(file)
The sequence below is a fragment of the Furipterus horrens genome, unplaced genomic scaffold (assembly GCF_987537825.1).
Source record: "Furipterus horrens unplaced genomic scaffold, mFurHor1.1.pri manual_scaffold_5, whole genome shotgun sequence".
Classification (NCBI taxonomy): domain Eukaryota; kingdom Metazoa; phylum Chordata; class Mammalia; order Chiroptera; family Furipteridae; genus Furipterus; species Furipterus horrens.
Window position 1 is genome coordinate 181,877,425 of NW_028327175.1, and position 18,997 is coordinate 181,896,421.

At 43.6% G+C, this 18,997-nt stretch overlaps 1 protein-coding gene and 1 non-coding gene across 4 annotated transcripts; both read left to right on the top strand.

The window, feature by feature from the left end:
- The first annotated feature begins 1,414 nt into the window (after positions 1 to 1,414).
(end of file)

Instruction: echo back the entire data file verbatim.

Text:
The sequence below is a fragment of the Furipterus horrens genome, unplaced genomic scaffold (assembly GCF_987537825.1).
Source record: "Furipterus horrens unplaced genomic scaffold, mFurHor1.1.pri manual_scaffold_5, whole genome shotgun sequence".
Classification (NCBI taxonomy): domain Eukaryota; kingdom Metazoa; phylum Chordata; class Mammalia; order Chiroptera; family Furipteridae; genus Furipterus; species Furipterus horrens.
Window position 1 is genome coordinate 181,877,425 of NW_028327175.1, and position 18,997 is coordinate 181,896,421.

At 43.6% G+C, this 18,997-nt stretch overlaps 1 protein-coding gene and 1 non-coding gene across 4 annotated transcripts; both read left to right on the top strand.

The window, feature by feature from the left end:
- The first annotated feature begins 1,414 nt into the window (after positions 1 to 1,414).